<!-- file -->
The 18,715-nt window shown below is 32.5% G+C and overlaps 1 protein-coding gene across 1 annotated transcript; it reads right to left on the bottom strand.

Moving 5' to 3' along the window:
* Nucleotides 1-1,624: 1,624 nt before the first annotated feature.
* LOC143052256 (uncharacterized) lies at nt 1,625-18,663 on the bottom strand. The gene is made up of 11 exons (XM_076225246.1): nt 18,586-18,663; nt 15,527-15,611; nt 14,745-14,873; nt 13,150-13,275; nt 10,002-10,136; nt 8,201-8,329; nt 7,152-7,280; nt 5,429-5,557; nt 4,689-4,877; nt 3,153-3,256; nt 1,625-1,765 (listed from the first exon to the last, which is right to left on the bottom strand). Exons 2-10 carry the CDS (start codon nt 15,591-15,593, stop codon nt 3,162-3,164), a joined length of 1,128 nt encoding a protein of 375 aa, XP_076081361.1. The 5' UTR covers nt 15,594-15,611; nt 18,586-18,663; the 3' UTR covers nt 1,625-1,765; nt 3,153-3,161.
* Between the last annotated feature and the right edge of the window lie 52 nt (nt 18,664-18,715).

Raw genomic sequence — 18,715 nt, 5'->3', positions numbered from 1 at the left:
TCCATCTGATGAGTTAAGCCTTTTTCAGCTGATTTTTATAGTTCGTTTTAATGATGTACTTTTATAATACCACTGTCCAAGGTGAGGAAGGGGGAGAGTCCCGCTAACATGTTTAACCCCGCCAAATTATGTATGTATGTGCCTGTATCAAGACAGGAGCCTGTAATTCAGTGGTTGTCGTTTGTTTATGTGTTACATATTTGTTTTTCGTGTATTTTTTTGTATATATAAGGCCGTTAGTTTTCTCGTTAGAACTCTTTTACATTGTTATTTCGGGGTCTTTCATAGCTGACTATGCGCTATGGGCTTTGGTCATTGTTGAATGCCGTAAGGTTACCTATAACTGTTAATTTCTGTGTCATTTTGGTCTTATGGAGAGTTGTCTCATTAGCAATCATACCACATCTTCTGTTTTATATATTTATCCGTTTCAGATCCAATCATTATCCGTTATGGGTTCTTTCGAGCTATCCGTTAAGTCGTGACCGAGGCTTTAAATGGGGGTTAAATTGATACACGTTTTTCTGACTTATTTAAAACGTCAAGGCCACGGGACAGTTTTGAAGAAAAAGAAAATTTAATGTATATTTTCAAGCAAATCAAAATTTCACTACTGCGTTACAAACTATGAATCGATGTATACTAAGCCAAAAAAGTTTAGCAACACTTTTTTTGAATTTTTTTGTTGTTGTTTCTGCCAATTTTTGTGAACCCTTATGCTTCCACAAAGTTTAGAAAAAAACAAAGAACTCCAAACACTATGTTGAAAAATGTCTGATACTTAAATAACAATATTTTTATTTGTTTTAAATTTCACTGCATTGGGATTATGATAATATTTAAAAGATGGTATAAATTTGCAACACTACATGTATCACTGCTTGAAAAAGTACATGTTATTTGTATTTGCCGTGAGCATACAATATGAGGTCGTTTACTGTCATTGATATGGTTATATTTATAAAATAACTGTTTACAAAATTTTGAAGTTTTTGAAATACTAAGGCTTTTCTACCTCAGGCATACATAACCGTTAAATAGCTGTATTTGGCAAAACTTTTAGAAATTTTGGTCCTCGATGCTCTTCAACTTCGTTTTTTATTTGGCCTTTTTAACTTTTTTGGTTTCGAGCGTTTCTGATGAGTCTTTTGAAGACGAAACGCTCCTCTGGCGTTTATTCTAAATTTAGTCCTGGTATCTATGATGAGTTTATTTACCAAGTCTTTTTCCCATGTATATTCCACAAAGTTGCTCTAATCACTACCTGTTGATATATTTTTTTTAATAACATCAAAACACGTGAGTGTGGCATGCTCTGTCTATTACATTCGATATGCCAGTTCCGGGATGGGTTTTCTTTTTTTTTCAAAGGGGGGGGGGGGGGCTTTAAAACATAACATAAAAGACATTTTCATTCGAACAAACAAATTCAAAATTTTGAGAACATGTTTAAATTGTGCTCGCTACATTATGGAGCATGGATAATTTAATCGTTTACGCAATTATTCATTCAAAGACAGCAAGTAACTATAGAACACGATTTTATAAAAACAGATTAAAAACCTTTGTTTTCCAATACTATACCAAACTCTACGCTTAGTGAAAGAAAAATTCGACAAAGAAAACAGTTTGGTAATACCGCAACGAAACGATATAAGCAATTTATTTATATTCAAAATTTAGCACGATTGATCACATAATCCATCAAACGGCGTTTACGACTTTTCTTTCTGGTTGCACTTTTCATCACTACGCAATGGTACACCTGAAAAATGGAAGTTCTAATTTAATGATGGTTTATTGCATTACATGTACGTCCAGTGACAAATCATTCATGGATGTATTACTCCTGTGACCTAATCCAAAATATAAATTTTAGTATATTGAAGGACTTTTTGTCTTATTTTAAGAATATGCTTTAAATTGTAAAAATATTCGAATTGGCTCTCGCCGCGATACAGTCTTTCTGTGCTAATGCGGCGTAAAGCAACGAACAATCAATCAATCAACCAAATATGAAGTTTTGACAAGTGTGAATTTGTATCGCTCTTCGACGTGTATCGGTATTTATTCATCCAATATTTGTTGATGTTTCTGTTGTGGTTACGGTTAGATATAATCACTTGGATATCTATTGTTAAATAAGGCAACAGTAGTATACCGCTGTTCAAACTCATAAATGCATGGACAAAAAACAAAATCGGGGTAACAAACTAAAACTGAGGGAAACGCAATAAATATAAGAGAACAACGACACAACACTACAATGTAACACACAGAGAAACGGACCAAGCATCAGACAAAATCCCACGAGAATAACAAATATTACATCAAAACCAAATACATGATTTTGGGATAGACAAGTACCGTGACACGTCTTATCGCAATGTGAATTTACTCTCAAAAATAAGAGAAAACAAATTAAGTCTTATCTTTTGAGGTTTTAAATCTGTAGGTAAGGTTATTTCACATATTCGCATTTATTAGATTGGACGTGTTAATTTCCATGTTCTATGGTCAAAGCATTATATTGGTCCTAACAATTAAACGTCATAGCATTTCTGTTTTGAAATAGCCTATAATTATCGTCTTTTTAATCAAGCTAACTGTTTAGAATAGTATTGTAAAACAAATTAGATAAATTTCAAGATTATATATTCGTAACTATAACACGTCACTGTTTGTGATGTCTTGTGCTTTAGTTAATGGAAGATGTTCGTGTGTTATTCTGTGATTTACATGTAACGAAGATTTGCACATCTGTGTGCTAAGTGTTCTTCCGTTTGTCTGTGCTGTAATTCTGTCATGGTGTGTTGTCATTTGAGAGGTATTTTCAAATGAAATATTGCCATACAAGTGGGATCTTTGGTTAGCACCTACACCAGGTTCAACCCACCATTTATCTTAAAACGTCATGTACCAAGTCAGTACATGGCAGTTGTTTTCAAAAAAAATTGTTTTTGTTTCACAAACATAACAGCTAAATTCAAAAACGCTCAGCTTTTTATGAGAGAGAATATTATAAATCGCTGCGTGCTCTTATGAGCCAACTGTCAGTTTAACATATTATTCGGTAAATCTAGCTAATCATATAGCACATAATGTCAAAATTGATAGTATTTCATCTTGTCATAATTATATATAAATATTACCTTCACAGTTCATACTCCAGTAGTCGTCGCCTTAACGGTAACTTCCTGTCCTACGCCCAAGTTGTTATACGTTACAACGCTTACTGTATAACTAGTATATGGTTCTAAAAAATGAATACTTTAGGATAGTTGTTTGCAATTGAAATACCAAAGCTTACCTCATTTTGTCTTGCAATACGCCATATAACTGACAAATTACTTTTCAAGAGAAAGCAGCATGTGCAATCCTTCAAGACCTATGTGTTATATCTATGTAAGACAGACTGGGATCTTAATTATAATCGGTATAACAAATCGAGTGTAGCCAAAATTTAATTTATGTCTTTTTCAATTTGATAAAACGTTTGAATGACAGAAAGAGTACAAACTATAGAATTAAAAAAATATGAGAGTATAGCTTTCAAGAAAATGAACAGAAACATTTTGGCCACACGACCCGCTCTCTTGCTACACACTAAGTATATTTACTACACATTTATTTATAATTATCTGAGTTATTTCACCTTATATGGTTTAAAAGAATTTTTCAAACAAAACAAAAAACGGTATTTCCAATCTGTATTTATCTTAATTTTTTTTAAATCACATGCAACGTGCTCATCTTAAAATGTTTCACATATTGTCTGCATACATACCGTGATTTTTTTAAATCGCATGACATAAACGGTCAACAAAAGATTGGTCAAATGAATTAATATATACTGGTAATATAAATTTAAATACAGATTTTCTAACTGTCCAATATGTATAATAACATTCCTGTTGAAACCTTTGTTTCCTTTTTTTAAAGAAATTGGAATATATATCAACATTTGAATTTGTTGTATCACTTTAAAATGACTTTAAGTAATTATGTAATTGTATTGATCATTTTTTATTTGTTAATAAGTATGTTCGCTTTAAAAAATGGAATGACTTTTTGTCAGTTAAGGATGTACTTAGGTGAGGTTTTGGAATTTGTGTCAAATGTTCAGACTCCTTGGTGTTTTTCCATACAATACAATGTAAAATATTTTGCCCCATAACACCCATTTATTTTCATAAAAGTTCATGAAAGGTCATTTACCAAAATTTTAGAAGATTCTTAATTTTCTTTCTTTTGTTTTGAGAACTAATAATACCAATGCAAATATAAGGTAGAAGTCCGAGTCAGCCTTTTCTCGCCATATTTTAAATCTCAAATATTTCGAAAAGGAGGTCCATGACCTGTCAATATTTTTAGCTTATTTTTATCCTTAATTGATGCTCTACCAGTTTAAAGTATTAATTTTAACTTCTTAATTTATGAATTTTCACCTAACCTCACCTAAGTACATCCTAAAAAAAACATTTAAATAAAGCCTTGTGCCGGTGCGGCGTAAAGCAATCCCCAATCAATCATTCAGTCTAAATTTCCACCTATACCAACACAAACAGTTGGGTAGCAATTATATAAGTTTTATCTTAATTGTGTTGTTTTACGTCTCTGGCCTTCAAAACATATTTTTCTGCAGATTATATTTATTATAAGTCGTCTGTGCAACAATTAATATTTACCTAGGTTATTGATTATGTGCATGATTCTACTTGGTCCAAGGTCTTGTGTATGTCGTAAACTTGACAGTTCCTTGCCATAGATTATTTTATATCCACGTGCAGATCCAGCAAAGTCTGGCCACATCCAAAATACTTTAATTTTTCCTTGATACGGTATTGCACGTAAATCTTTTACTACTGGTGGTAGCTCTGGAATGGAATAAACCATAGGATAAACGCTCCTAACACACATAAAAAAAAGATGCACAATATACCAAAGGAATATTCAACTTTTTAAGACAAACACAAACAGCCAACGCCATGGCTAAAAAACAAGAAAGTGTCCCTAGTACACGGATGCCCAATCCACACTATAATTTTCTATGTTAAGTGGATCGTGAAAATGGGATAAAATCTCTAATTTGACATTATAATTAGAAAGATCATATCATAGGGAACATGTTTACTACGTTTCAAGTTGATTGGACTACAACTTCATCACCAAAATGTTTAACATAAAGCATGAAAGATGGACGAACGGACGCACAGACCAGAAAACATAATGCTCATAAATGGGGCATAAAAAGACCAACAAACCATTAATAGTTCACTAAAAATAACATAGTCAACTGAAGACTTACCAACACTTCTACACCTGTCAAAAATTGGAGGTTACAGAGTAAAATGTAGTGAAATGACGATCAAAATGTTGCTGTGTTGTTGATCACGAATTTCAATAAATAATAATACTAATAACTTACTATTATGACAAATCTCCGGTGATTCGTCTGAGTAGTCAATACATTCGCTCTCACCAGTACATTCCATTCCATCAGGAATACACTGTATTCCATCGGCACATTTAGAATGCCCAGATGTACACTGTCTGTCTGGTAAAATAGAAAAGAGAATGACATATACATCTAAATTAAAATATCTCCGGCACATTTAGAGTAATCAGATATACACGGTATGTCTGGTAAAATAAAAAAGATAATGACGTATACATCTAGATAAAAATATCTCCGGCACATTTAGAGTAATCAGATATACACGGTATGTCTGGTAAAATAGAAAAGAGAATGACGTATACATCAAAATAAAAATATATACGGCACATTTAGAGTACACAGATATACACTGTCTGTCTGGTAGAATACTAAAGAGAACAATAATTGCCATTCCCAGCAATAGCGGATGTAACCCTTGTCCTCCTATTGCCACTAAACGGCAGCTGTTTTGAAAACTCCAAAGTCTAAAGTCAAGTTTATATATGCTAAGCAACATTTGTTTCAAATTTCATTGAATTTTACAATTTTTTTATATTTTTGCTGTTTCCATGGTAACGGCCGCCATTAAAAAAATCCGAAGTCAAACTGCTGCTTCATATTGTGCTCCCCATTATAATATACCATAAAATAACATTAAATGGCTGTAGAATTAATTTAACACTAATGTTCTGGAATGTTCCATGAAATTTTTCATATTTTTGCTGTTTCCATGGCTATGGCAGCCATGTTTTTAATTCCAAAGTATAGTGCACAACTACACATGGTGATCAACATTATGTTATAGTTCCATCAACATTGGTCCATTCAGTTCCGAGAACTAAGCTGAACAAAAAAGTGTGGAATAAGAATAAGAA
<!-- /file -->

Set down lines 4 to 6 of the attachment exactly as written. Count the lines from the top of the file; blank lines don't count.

* LOC143052256 (uncharacterized) lies at nt 1,625-18,663 on the bottom strand. The gene is made up of 11 exons (XM_076225246.1): nt 18,586-18,663; nt 15,527-15,611; nt 14,745-14,873; nt 13,150-13,275; nt 10,002-10,136; nt 8,201-8,329; nt 7,152-7,280; nt 5,429-5,557; nt 4,689-4,877; nt 3,153-3,256; nt 1,625-1,765 (listed from the first exon to the last, which is right to left on the bottom strand). Exons 2-10 carry the CDS (start codon nt 15,591-15,593, stop codon nt 3,162-3,164), a joined length of 1,128 nt encoding a protein of 375 aa, XP_076081361.1. The 5' UTR covers nt 15,594-15,611; nt 18,586-18,663; the 3' UTR covers nt 1,625-1,765; nt 3,153-3,161.
* Between the last annotated feature and the right edge of the window lie 52 nt (nt 18,664-18,715).

Raw genomic sequence — 18,715 nt, 5'->3', positions numbered from 1 at the left: